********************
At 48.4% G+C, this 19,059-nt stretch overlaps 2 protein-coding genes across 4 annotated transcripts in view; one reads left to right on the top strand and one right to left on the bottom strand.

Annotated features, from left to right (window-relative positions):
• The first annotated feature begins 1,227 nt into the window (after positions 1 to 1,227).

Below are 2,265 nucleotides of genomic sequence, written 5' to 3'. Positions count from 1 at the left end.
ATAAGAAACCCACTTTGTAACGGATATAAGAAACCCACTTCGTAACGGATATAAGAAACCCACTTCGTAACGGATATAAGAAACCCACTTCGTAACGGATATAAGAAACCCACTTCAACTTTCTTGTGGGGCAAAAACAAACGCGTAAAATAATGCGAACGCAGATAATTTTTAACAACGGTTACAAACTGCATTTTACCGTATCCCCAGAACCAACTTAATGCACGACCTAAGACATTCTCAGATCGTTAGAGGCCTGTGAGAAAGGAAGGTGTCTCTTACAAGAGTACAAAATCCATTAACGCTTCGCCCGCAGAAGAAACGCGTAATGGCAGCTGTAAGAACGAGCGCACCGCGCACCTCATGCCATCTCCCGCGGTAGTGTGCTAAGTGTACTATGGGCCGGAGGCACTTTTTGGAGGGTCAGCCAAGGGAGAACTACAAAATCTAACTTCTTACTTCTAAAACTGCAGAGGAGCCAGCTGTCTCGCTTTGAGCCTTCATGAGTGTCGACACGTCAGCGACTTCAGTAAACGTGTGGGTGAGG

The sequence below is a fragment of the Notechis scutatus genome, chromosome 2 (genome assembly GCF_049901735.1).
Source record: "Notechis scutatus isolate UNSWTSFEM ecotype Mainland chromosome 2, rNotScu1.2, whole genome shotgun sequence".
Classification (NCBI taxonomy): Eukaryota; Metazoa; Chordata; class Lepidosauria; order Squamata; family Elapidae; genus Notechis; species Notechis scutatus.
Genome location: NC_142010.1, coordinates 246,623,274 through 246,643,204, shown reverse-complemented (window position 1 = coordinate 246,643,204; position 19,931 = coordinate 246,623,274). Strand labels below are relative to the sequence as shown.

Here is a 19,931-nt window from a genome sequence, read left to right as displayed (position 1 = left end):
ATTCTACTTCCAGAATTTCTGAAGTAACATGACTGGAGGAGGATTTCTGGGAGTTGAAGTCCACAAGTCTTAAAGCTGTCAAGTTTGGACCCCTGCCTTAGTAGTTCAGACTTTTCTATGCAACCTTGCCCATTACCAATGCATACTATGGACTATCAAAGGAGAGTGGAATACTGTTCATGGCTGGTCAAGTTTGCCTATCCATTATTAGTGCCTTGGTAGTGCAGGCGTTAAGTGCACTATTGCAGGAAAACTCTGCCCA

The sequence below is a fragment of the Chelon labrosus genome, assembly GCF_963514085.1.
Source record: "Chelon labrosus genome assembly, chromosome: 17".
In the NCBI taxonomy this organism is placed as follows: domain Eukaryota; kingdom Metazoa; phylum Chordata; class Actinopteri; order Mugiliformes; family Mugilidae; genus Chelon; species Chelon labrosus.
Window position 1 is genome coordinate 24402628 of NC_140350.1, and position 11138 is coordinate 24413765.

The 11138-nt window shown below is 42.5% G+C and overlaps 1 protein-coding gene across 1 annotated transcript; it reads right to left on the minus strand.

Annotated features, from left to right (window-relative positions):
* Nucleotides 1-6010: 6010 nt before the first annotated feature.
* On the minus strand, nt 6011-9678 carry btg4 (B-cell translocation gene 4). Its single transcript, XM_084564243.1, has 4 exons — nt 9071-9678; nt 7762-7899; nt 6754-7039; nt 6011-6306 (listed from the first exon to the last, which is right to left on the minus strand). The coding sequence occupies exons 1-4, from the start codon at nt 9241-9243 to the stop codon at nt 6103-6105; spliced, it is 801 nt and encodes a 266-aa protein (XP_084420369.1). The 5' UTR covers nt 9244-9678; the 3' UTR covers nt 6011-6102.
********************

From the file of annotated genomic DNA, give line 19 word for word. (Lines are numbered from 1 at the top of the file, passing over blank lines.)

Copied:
* On the minus strand, nt 6011-9678 carry btg4 (B-cell translocation gene 4). Its single transcript, XM_084564243.1, has 4 exons — nt 9071-9678; nt 7762-7899; nt 6754-7039; nt 6011-6306 (listed from the first exon to the last, which is right to left on the minus strand). The coding sequence occupies exons 1-4, from the start codon at nt 9241-9243 to the stop codon at nt 6103-6105; spliced, it is 801 nt and encodes a 266-aa protein (XP_084420369.1). The 5' UTR covers nt 9244-9678; the 3' UTR covers nt 6011-6102.